Travel escape

Increase in leisure time and paid holidays, development of means of communication, trivialization of means of transport… Travel, previously reserved for a high social class, is now opening up to a larger population, at least in the countries westerners. There is even talk of “democratization of travel” or “mass tourism”. But what about the motivations that drive us to travel? Whether you like to travel alone for long periods of time, multiply group or family trips over short “holiday” periods; what is behind the desire to travel of the 21st century? This tendency is often equated with a phenomenon of instability, an escape from the real world. But between pleasure and escape, between judgment and psychoanalysis, where is the happy medium?

Is travel a vital need?

Since Neanderthals, humans have been on the move for their survival; ancient scriptures tell us that since the dawn of time, the great figures of humanity, whoever they are, have all migrated, with the means they had in their possession, to better understand the world around them. The same goes for the homo-sapiens that we are today. In another way, with other means and other goals, but man has always moved – for his survival or to discover the world – and that is not about to change!

Is travel a self-fulfillment?

Travel is an element favourable to self-development. Far from the simple recreational objective of leisure, it arouses curiosity, allows you to discover and meet other civilizations, to confront other ways of living. The journey develops openness, knowledge and self-confidence. By going out to explore the outside world, we do violence to ourselves and break out of conformism; by facing our fear of the unknown, we go beyond our comfort zone, strengthen our identity and our autonomy. Travel, through the movement it provides, brings balance, an essence for well-being. It is like a “school of life”, and we inevitably come back grown. So sometimes we have to go to a place different from our usual environment, such as a holiday trip to Madagascar for example. However, between passion and addiction, there is a bridge that propels us into this question: is the journey an escape from monotony or an escape from ourselves?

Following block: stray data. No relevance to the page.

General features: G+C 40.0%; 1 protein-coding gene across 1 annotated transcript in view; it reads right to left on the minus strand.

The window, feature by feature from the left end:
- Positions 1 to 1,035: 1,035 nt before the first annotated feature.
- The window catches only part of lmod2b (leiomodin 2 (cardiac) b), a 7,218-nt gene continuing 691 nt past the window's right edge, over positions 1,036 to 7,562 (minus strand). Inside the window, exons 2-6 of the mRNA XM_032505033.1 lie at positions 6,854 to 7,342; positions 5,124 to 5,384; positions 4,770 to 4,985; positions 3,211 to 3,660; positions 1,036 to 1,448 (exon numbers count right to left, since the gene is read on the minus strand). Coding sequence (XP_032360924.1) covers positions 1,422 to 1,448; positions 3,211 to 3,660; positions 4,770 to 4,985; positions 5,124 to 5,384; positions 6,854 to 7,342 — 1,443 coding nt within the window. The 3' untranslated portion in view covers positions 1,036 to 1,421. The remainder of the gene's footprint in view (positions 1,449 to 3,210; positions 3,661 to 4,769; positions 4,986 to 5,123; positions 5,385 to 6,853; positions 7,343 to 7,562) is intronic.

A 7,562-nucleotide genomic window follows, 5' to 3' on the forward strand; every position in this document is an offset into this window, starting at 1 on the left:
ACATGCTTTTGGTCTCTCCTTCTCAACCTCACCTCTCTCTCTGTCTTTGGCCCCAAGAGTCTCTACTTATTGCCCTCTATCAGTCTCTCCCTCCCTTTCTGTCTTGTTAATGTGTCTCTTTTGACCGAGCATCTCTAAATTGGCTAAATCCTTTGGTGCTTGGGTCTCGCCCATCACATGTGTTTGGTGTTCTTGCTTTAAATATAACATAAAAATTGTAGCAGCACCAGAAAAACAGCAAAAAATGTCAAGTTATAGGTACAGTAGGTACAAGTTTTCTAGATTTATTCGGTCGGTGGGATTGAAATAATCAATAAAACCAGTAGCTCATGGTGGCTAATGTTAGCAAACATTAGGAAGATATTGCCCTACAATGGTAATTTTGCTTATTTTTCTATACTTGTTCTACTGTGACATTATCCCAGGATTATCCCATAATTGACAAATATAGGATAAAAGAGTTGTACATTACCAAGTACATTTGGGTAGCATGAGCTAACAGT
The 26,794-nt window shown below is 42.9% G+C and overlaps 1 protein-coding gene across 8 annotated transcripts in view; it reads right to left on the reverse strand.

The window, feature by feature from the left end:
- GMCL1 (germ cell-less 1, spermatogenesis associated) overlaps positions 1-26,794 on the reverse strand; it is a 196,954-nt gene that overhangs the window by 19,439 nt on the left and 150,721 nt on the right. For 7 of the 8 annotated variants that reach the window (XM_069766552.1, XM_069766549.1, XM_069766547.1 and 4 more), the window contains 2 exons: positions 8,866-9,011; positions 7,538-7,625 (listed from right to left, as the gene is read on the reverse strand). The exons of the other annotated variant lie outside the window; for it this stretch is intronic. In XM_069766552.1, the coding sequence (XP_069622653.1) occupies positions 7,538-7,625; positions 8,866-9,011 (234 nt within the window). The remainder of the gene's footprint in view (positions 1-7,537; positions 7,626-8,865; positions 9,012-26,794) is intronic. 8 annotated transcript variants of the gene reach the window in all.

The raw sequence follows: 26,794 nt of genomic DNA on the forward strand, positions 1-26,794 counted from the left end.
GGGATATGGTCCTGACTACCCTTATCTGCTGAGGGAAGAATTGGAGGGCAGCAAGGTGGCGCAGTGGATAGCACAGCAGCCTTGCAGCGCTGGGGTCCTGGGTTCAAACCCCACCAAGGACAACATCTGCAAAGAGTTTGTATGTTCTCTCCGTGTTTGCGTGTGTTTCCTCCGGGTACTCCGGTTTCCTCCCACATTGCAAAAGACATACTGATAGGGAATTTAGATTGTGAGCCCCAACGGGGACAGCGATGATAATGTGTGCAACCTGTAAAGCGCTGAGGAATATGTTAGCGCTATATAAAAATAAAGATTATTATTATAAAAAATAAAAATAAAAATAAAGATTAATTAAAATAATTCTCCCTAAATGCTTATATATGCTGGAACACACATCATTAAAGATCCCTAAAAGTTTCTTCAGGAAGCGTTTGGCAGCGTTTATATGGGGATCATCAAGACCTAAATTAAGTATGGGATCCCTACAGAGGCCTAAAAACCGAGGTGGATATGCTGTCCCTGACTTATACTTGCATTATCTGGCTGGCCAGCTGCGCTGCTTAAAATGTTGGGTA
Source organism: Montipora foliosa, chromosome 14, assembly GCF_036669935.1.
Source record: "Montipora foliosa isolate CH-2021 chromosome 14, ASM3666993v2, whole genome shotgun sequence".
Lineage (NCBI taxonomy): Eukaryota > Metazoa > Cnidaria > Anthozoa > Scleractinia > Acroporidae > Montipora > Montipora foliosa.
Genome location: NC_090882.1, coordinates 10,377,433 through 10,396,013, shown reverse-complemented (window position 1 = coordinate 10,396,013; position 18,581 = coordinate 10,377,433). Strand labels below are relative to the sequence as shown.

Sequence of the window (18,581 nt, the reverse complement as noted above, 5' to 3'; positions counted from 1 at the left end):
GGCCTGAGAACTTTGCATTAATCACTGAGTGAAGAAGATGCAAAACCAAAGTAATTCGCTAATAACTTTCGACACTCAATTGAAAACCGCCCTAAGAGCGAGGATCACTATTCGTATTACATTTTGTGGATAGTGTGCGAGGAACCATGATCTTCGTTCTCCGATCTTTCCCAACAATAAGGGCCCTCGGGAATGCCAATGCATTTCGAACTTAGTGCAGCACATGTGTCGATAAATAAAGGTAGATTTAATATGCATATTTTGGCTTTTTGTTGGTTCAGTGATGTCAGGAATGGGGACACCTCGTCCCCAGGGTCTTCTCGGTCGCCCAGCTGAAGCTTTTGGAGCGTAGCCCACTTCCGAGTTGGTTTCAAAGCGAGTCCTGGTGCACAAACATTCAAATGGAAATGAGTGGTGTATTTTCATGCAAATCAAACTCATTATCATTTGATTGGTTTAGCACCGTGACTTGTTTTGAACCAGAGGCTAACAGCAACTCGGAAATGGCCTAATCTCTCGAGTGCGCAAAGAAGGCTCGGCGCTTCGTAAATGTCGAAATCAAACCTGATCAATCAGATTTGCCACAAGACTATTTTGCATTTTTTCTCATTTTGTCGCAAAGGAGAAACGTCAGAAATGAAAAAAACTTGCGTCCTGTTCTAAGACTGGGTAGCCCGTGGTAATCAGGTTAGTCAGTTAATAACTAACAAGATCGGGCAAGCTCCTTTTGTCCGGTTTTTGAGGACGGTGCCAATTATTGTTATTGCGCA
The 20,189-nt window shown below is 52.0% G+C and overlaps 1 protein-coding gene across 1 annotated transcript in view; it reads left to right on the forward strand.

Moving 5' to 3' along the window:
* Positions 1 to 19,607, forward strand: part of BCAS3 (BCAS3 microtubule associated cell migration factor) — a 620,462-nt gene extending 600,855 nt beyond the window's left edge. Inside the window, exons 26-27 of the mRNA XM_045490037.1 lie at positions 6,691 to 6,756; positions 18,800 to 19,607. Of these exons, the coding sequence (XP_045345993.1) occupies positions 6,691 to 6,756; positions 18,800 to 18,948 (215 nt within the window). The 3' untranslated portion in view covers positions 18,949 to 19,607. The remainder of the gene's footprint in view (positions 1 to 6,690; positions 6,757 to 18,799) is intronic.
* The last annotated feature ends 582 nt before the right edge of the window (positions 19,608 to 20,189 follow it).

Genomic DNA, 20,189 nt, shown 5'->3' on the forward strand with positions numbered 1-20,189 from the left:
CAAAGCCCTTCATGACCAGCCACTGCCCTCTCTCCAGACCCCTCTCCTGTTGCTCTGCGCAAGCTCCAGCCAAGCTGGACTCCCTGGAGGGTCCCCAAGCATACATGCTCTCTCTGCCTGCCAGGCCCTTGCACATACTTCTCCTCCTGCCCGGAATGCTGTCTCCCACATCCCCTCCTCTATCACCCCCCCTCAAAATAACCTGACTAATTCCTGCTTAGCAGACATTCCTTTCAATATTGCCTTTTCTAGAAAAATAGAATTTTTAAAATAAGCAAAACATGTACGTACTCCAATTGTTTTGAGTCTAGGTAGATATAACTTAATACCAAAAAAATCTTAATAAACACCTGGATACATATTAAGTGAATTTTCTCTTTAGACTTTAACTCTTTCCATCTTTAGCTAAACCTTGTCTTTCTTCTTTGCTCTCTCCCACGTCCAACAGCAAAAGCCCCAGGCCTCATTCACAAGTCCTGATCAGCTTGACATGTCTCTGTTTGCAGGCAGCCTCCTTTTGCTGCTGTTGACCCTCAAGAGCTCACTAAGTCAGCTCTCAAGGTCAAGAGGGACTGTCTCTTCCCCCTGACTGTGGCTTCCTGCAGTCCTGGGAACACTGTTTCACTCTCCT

Is travel a way to escape monotony and routine?

We have all once had this desire to go far away to escape the routine and detach ourselves from our own reality; between desire for elsewhere, the need for discoveries, novelty and adrenaline, the need to get away from everyday life, collective conformity and the reality of the world, for the duration of a stay. As the French writer Sylvain Tesson says in this quote: “Travel is an escape from routine, monotony, familiarity, submission to the regulation of collective government”. But where is the line between travel and nomadism? When we decide to leave for a long stay, isn’t that a way of disengaging ourselves, and don’t we run away from our own reality and a part of ourselves?

Is it leaking from part of us?

The addicted traveller is often catalogued by external eyes as an unstable, unhappy, marginal and lonely person, dreamy, insatiable, who shuns “real life”, who does not take responsibility, or whatever. But how can we define “real life”, what is it and for whom? No one has an answer because THE answer is in each of us. We all have our reality and this is the one that we think is the best for us. Between the desire for autonomy, the need to assert yourself, to prove who you are, to know your own values, to flee the mapped out paths and the well-ordered life; between the need for discovery and change, the need to decompress or to pass the sponge on a hard blow, can we really talk about instability?

Is travel a therapy against the misfortunes of life?

Better than antidepressants, travel itself is a cure for depression, it’s been proven. Rupture, mourning, great sadness or other annoyances; nothing like leaving for a while to help us “move on”. Although not being the perfect solution to eradicate all our problems in the blink of an eye, travelling has the good thing that it allows us to offer ourselves a transitional parenthesis, an abandonment, a retreat to the difficult things of life.